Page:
Finger on trigger, afraid to handle weapon - Page 4

Finger on trigger, afraid to handle weapon

This is a discussion on Finger on trigger, afraid to handle weapon within the Concealed Carry Issues & Discussions forums, part of the Defensive Carry Discussions category; I believe the OP was referring to long guns. It is only natural when you shoulder a long gun to place your finger in the ...

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Thread: Finger on trigger, afraid to handle weapon

  1. #46
    Distinguished Member Array BkCo1's Avatar
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    Jun 2006
    I believe the OP was referring to long guns. It is only natural when you shoulder a long gun to place your finger in the trigger guard and rest your finger on the trigger. Normaly the safety is operated with your thumb. Handing a rifle or shotgun to someone to examine you would make sure the weapon is clear before handing it over then watch where the muzzle is pointing. The normal person would want to dry fire the weapon. After years of hunting the rifle or shotgun comes up to the shoulder, the finger goes on the trigger. You make sure you have a clear shot. Release the safety. Pull trigger. You don't have much time.Take meat home. Handling pistols and revolvers is a different drill. Keep your finger off the trigger till you are ready to fire. I think you are giving the guy to much flack. I don't usually chip in on these disagreements but I had to put in my two cents.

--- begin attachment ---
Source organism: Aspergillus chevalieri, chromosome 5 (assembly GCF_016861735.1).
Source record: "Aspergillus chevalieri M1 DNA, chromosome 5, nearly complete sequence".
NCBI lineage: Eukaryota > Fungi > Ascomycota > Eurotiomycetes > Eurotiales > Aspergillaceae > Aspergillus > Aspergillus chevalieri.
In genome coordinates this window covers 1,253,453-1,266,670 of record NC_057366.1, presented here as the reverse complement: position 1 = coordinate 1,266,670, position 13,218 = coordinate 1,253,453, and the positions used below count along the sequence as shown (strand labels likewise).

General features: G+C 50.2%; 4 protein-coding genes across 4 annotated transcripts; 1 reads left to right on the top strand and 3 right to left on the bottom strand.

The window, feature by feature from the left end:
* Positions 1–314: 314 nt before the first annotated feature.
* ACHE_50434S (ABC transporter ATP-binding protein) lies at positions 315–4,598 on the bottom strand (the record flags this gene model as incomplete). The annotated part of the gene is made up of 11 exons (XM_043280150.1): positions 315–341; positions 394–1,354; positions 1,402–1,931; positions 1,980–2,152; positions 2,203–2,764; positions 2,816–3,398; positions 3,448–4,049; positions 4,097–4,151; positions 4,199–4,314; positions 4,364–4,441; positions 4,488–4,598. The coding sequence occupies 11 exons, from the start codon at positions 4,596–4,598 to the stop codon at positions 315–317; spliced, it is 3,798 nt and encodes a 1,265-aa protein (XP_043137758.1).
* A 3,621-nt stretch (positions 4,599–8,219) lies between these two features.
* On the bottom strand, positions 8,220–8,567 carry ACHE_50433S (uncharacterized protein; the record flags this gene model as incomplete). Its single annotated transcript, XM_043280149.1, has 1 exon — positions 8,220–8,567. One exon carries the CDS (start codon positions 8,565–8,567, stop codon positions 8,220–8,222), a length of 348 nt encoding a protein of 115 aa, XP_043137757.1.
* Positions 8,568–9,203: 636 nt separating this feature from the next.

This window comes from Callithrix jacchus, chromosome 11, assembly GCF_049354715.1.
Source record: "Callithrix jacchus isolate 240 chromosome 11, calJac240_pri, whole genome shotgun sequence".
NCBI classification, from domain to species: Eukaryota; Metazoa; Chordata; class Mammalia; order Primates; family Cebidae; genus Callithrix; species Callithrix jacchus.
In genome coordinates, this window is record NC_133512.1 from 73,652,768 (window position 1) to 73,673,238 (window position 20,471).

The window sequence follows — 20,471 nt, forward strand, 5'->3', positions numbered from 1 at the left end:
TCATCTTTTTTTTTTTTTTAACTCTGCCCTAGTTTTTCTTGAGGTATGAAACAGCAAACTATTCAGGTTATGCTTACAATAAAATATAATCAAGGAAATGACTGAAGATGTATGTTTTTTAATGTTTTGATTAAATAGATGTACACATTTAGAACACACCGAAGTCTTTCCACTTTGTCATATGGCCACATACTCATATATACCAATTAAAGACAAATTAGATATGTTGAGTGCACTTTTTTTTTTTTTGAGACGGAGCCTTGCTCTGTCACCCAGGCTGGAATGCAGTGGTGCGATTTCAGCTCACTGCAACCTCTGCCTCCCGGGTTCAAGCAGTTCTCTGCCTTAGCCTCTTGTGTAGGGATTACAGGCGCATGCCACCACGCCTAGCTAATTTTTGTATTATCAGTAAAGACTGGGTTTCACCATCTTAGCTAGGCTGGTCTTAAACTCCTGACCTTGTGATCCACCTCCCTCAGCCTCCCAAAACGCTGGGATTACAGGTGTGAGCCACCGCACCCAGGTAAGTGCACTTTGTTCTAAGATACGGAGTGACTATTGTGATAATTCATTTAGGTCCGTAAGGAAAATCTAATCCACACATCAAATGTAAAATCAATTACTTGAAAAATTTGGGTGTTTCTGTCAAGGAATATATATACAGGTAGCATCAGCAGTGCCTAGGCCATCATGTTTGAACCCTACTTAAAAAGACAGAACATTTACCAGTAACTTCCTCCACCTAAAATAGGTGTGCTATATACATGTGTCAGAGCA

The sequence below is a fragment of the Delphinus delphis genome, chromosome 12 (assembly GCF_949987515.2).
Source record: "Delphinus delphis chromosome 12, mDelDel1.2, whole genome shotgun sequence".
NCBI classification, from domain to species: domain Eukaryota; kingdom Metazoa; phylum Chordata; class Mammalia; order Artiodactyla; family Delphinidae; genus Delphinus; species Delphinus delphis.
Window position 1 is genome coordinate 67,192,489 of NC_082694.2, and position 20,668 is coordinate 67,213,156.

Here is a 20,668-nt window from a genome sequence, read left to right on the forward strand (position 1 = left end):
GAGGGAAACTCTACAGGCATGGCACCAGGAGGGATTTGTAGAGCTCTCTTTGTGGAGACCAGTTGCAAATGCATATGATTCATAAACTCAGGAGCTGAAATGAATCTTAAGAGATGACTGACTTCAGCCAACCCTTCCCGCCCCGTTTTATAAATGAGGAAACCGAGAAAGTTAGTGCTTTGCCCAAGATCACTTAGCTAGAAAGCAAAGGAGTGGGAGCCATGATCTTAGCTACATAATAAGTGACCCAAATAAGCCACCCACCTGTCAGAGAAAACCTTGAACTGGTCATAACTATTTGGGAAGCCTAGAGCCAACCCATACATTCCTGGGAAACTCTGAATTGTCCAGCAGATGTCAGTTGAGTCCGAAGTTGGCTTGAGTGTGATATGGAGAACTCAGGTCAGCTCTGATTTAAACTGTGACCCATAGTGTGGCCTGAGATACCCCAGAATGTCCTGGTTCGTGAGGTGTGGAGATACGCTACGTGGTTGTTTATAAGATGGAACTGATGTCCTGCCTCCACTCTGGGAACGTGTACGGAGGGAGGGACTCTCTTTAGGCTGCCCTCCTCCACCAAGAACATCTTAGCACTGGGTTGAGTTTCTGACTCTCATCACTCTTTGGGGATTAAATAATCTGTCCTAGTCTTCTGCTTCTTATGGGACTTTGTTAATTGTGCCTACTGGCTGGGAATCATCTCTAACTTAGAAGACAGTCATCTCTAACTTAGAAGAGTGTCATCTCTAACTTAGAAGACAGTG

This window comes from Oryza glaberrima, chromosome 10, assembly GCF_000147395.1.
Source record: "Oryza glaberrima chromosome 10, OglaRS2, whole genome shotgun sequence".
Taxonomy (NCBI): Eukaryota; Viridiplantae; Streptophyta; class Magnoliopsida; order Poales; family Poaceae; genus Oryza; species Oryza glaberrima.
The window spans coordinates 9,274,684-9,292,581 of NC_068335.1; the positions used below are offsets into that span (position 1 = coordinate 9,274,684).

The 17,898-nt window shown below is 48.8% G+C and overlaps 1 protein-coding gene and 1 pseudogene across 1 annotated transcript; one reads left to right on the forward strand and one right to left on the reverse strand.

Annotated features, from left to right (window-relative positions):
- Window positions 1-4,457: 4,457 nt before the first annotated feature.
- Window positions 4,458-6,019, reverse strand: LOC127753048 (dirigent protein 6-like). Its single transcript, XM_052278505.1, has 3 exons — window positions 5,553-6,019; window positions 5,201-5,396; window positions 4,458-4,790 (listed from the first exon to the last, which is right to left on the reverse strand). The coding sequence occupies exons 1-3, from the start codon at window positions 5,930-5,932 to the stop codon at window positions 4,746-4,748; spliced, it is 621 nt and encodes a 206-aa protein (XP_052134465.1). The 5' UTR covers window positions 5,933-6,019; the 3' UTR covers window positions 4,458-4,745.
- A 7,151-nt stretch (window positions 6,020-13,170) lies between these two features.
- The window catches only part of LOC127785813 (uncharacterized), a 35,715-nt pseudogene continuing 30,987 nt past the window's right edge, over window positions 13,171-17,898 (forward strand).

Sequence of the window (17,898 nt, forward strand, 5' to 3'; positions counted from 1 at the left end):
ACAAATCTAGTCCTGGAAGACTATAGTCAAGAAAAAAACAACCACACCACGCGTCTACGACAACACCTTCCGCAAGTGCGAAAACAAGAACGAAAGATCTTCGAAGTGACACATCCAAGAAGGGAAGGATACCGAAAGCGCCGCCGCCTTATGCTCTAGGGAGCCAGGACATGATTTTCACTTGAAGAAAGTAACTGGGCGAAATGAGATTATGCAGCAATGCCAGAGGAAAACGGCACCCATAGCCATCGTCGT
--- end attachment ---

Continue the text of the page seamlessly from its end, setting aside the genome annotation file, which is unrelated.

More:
Semper Fi

  2. #47
    Member Array Guido Capizi's Avatar
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    Apr 2009
    This topic can never be over-emphasized. Here in Michigan just recently, a 17
    year veteran of the Ottawa County Sheriffs' Department was charged for the
    negligent discharge of his department issue .40 Glock which resulted in near
    fatal injuries to a college student durimg the search of the student's apartment.
    The deputy is suspended. A neighboring county prosecutor was asked to handle this investigation, and the Michigan State Police investigation determined
    that the deputy's finger WAS IN THE TRIGGER GUARD. When the student raised his hands suddenly to shield his eyes from the deputy's flashlight, the
    startled deputy's finger depressed the trigger firing the shot into the student.
    Anti-law enforcement demonstrations have occurred at various Michigan college
    campuses. The bottom line is good training requires a hard nosed, no nonsense
    range officer, and fellow officers constantly reminding each other of the possible
    consequences of careless firearms handling.

    In the federal agency from which I retired in 1988, an agent carelessly had the
    trigger finger on the trigger during the drawing of her S&W Model 19. We
    trained with the same ammo we carried, and she incurred a very painful and